Ever wonder who wrote your fortune cookie fortunes? Odds are pretty good those pastry prognostications were penned by Donald Lau, a former corporate banker who served as chief financial officer -- and chief fortune writer -- of Queens-based Wonton Foods, Inc.
Now, after more than 30 years, Lau is retiring, handing off the reins to 43-year-old James Wong, nephew of Wonton Foods' original founder, who's been training under Lau for the past six months.
In an interview with Time, Lau said he used to write as many as 100 new fortunes each year, but suffering through a bout of writer's block has knocked that number down to three or four a month.
Who can blame him? One hundred new fortunes per year for three decades would burn out even Confucius.
When Lau took over in the 1980s, the fortunes he inherited seemed outdated, like "vague horoscopes," so he began to change them, over time offering more and more what he saw as practical advice for being happier and more successful.
Coming up with new fortunes each year isn't easy; Lau said he takes inspiration from the world around him.
The recent U.S. presidential race, for example, prompted this fortune: "Don't run for president, you're not a good liar" -- a proposal that was nixed by Wonton Foods' employee board, which selects new fortunes.
According to a 2007 piece in the New York Times, Wonton has a catalog of 10,000 fortunes, a quarter of which are in rotation at any given time, in the fortune-telling, humor, motivational sayings, riddles and translated Chinese idiom categories.
"They can't be offensive, got to be positive, and rated G," Derrick Wong, vice president for sales at Wonton, told the Times.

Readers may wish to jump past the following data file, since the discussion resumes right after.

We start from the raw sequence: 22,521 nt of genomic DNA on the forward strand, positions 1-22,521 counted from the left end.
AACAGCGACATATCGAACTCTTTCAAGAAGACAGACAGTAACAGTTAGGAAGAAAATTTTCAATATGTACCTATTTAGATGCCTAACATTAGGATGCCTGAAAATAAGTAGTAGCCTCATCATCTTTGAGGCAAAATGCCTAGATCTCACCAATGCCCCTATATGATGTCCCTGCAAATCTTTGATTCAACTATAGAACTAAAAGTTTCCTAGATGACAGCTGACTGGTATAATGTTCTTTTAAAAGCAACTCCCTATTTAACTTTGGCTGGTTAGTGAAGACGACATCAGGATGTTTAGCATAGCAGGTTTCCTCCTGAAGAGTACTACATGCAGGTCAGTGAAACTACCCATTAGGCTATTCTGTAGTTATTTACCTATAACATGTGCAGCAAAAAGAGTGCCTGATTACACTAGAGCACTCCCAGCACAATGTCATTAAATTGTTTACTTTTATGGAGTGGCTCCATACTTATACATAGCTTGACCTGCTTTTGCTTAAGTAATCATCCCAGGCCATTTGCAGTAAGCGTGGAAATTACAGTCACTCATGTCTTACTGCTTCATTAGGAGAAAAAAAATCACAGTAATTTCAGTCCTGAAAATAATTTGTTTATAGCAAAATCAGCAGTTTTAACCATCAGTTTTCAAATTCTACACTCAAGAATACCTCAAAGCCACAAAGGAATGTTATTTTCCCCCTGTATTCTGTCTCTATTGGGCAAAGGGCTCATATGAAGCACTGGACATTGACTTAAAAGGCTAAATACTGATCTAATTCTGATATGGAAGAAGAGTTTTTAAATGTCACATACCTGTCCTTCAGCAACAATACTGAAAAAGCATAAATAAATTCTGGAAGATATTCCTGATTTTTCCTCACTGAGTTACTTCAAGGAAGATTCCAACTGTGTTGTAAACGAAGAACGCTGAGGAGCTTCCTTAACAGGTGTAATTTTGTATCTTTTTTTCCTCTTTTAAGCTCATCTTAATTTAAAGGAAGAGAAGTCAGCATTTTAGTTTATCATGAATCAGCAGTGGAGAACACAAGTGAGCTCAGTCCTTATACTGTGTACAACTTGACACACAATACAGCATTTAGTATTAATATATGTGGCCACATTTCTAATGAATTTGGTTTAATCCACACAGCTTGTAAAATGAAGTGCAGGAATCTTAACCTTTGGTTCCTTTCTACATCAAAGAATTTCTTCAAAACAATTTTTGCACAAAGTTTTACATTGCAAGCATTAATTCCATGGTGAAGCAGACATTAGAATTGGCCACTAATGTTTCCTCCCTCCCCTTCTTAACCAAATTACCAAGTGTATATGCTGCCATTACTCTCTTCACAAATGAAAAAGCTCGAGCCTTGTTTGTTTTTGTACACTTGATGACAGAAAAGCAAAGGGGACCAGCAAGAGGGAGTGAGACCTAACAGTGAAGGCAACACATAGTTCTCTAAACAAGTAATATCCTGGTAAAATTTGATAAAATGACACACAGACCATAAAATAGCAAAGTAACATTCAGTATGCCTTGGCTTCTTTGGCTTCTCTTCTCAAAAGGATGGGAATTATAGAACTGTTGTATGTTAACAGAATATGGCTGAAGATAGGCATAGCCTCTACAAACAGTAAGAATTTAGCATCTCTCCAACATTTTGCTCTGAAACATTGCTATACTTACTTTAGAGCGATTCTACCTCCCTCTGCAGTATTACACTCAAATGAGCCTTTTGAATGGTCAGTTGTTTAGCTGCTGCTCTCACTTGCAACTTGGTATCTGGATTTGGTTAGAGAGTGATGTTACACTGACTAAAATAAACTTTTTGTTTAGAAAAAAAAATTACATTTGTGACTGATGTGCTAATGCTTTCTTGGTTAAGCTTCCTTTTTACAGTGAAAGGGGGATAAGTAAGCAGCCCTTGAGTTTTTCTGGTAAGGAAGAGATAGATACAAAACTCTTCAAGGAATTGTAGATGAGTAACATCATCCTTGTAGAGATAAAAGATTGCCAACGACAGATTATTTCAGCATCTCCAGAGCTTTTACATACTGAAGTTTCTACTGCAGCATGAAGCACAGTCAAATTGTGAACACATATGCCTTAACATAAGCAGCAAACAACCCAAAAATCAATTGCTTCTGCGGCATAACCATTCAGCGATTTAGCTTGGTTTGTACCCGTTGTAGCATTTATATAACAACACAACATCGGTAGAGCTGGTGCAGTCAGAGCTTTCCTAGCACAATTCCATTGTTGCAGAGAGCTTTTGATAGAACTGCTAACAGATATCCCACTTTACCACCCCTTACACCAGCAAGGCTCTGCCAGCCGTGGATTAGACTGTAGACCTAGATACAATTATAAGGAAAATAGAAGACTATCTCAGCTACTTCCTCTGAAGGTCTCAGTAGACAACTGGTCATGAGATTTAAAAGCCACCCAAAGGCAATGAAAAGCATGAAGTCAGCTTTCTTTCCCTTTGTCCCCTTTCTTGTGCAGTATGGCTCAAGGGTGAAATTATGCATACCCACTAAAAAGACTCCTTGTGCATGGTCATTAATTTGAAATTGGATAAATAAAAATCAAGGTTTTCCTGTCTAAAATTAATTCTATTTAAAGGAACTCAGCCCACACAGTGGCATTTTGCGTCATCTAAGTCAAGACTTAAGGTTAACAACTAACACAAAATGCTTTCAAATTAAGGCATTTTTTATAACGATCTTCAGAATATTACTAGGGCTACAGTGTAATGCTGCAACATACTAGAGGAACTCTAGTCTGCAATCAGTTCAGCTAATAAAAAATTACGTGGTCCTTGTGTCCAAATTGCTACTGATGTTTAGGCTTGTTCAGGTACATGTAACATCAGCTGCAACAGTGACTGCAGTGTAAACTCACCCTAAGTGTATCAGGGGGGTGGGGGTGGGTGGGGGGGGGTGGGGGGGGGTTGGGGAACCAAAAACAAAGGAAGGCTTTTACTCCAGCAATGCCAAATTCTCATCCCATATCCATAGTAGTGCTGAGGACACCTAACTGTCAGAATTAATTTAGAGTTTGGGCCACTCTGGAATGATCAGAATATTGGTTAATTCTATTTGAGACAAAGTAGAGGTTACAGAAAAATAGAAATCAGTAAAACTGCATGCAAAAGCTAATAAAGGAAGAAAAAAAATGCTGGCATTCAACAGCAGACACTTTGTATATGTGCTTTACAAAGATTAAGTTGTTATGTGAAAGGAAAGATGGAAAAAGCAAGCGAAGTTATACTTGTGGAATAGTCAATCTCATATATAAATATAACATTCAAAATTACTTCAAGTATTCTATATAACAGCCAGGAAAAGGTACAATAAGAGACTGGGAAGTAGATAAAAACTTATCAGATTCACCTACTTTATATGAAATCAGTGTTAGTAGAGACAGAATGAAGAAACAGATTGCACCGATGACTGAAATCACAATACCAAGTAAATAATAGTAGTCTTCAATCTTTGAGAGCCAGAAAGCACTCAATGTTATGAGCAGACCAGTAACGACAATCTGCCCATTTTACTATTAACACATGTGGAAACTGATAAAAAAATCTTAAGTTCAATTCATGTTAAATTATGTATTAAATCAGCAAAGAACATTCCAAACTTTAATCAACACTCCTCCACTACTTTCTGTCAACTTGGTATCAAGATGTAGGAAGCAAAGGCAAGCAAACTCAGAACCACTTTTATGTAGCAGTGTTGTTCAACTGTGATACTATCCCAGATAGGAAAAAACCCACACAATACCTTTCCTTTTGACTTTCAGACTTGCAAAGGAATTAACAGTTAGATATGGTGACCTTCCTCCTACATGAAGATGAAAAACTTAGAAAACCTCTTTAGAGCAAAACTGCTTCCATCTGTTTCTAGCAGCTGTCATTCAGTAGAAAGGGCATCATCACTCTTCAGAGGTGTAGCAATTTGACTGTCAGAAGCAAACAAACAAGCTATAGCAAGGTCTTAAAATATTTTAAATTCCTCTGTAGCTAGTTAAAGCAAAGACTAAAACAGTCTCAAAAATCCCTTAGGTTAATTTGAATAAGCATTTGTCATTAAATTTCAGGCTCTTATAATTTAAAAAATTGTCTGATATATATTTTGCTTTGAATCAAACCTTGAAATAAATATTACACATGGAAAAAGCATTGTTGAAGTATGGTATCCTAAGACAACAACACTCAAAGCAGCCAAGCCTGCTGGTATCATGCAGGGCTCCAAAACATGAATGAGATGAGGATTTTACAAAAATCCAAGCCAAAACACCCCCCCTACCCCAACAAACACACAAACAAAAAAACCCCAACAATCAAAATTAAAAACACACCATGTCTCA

They don't always go over well with the public; the same Times piece details Wonton's forays into "brutally honest" fortunes; turns out much of the public didn't love finishing their meal with quips like "Today is a disastrous day. If you can't beat 'em, join 'em," "It's over your head now. Time to get some professional help" and "Your luck is just not there. Attend to practical matters today."
Other times, they work too well; they company was briefly investigated in 2005 after more than 100 Powerball lottery players won approximately $19 million playing the numbers 22, 28, 32, 33, 39 -- "lucky numbers" they found on the back of fortunes printed at -- where else? -- Wonton Foods.
In another article from the Times investigating the win, Derrick Wong was quoted as saying, "That's very nice, 110 people won the lottery from the numbers."
That snafu actually changed Wonton's policy. Until that point, workers put numbers in a bowl and picked them; after, Wong sprang for a computer to do choosing for them.
Wonton's incoming fortune writer James Wong told Time he has a personal stake in the new gig; he'll keep in mind things he would need to say to his 10-year-old daughter when composing new fortunes.
"One thing that came to me fairly recently is based on an old Chinese proverb: failure is the mother of success," he told Time. "That's something that I really want my daughter to embrace -- that it's okay to fail, but if you learn from every failure, you will become successful. Maybe the things I want to say to my daughter will be useful for other people."